(Reporting by Lawrence Hurley; Editing by Will Dunham)

U.S. states set to gain billions in sales taxes after court ruling

FILE PHOTO: The U.S. Supreme Court is seen as the court nears the end of its term in Washington, U.S., June 11, 2018. REUTERS/Erin Schaff

By Hilary Russ

NEW YORK (Reuters) – U.S. states could reap billions in online sales tax revenue and buttress their budgets after the nation’s top court ruled on Thursday that e-commerce companies could be forced to collect the money, even if they have no physical presence in a state.

The Supreme Court’s ruling in favor of South Dakota and against Wayfair Inc and two other online retailers was a victory for state governments, and a boost for brick-and-mortar stores.

The effect is expected to be positive and widespread because 45 states impose sales taxes and until now were barred from requiring those companies to collect remote sales taxes.

That meant state and local governments lost as much as $13 billion of revenue in 2017, according to a federal report.

Now, states can push ahead with legislation requiring companies to collect and remit sales taxes for goods bought online elsewhere.

States that rely more heavily on sales tax – as opposed to personal income tax, for instance – “are the big winners here and could see real budget gains if they follow South Dakota’s example,” said Fitch Ratings analyst Stephen Walsh.

As many as 24 states and their local governments could see tax revenue gains of at least 1 percent, according to Fitch’s research.

For a large state like Texas, the combined state and local revenue growth could be as high as $1.2 billion per year and will likely grow over time, Walsh said.

Washington, Florida, South Dakota, Nevada and Tennessee get more than half of their total revenues from sales taxes, meaning big gains could be in store.

An analysis by Barclays found that Louisiana would get an estimated 3 percent bump in total tax receipts if it begins forcing out-of-state online retailers to collect sales taxes. Oklahoma could also see a sizeable 2.7 percent gain, Barclays found.

But the party does not extend to places that do not charge sales taxes: Alaska, Delaware, Montana, New Hampshire and Oregon.

“New Hampshire’s lack of a sales tax is a competitive advantage for our state, and this decision will unfairly punish small businesses that are the backbone of our economy,” U.S. Senator Maggie Hassan said in a statement.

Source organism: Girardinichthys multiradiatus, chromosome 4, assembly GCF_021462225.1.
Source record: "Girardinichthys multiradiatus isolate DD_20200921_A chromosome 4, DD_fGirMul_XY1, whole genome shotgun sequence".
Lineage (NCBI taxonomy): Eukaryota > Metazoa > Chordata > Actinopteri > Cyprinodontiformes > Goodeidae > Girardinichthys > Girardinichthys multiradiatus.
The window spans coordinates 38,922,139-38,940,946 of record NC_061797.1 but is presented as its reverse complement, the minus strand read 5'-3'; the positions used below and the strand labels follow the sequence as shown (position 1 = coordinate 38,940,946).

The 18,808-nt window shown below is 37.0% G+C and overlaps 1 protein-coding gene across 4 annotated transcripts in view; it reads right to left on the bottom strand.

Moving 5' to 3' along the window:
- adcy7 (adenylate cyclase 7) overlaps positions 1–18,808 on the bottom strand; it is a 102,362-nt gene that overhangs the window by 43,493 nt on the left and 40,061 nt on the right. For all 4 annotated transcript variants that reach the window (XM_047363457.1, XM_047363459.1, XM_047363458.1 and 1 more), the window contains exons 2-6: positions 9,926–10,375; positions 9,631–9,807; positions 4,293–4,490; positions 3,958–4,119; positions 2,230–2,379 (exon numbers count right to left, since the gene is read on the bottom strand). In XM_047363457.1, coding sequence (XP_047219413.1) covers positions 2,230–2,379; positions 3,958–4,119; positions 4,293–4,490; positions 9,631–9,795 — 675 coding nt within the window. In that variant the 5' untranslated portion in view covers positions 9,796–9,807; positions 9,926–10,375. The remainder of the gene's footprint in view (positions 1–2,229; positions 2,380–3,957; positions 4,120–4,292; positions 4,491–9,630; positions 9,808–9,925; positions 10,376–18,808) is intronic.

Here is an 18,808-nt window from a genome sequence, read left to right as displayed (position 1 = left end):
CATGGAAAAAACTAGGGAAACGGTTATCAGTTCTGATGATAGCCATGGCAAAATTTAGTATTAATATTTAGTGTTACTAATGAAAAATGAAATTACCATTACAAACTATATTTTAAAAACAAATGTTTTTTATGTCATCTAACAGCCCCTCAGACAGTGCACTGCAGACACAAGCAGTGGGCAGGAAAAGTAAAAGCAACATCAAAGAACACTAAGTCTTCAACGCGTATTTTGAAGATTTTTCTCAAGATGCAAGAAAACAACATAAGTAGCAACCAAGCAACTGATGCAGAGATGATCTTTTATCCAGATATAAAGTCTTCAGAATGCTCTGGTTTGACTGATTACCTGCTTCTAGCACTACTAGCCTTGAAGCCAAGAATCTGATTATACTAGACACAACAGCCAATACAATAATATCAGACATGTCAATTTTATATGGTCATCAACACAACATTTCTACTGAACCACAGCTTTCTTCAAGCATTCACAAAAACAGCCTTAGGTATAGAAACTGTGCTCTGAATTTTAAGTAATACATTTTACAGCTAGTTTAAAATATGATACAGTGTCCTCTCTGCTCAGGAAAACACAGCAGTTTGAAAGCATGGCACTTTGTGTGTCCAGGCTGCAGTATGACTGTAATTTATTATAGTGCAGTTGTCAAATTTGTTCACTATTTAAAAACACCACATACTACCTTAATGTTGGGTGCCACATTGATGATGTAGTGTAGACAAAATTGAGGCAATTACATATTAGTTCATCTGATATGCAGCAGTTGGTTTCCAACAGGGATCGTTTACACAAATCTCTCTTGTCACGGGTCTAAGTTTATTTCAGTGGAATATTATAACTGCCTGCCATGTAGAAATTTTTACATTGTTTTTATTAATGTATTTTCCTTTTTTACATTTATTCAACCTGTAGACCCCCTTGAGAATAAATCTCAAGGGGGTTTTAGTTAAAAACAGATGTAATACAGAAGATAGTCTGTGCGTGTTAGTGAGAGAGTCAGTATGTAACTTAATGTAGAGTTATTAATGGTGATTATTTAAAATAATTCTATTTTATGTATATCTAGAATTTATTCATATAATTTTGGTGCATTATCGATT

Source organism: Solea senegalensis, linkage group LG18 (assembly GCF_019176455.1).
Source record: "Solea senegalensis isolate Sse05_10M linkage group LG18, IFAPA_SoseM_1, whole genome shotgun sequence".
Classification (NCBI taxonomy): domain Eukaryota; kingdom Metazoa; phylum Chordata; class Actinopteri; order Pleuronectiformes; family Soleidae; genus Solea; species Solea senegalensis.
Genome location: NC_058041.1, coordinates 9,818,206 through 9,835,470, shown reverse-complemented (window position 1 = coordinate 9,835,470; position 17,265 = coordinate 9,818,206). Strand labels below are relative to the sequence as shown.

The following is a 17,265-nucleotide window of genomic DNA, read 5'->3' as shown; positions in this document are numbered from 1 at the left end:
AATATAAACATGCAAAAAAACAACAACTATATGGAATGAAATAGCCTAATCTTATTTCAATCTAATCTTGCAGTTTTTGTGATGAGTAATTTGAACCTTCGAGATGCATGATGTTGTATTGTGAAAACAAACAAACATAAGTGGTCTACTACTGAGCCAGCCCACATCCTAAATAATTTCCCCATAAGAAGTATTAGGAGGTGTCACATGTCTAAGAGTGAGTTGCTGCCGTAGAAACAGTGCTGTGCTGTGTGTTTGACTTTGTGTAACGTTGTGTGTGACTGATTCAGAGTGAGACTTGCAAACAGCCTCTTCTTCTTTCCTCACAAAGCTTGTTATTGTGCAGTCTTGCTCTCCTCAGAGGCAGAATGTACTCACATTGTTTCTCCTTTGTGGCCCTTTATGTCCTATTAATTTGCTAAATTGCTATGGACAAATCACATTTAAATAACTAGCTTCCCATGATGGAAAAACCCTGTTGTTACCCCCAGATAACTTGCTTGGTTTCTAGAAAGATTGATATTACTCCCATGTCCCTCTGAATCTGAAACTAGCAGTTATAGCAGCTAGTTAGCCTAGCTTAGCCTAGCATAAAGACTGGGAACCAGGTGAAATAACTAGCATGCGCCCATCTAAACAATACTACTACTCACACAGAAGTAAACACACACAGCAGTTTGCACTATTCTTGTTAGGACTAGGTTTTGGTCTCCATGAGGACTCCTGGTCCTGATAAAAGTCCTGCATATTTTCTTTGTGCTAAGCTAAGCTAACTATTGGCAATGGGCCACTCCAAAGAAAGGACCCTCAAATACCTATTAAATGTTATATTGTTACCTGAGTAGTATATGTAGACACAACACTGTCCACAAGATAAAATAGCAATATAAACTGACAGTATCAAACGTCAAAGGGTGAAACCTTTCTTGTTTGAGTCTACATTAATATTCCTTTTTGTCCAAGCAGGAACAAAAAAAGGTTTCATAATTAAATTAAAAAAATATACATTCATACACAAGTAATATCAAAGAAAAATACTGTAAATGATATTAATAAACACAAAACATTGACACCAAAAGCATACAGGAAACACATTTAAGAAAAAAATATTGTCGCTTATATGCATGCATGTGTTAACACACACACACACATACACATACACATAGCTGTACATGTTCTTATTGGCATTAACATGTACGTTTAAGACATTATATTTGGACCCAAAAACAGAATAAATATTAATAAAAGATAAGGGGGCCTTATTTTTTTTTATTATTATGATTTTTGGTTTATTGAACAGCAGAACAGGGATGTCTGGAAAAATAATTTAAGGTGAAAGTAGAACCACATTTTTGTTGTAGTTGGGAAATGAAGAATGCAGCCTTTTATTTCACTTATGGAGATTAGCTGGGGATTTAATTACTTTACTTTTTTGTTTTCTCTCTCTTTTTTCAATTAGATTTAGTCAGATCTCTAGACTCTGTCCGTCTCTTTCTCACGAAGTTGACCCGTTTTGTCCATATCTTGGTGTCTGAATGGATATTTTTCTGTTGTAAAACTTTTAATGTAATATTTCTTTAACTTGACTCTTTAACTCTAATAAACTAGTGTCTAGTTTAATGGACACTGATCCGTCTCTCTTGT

STATE MOVES NOT CERTAIN

The decision “will remake the landscape for state tax collection in the U.S.,” said Harley Duncan of the auditing firm KPMG.

However, the path is not clear. The court left room for future legal challenges, so state legislation could still face delays and backlash from the e-commerce industry.

The ruling “definitely goes out of its way to suggest there may have to be future litigation to decide ultimately where things will shake out,” said lawyer Paul Clement, who filed a brief backing Wayfair.

“You will certainly see, absent congressional action, significant litigation as states try to push the envelope on this,” said Mike Dabbs, eBay’s senior director of government relations.

Even so, most states may look to pass bills similar to Washington state’s, said Max Behlke of the National Conference of State Legislatures.

Its law was effective even before the court ruling, Behlke said, by expanding sales tax collections to third-party marketplaces – a category that in most places has so far gone untaxed.

That led Amazon.com to start collecting taxes on its entire platform, including third-party merchants, in Washington starting in January.

Amazon then added Pennsylvania to that list after a similar law there went into effect April 1.

Even before that change, Pennsylvania got $202 million of online sales tax revenue in 2017 – 2-1/2 times as much as it did in 2014, when it received just $81.2 million, according to information the Pennsylvania Treasury provided to Reuters.

Minnesota and Rhode Island passed similar “marketplace laws” last year.

Ahead of the court ruling, Illinois enacted a budget that counts on $150 million in new tax revenue – to come from out-of-state internet retailers – for fiscal 2019, which begins July 1.

A new Connecticut law goes into effect at the end of this year to collect taxes from some online retailers. Now the legislature should consider going back into session to broaden that law and “eliminate the disadvantage retailers with physical locations in Connecticut have long struggled to overcome,” said Senate Republican President Pro Tempore Len Fasano.

In total, 38 states have considered and 15 enacted, measures aimed at collecting remote sales taxes since 2016.

“There has been pushback against these new laws but the new ruling gives states more support for these positions,” said Fitch’s Walsh. “I expect we will see both new legislation and additional legal challenges over the next few years.”

(Reporting by Hilary Russ in New York; Additional reporting by Karen Pierog in Chicago and Lawrence Hurly in Washington; Editing by Daniel Bases and Cynthia Osterman)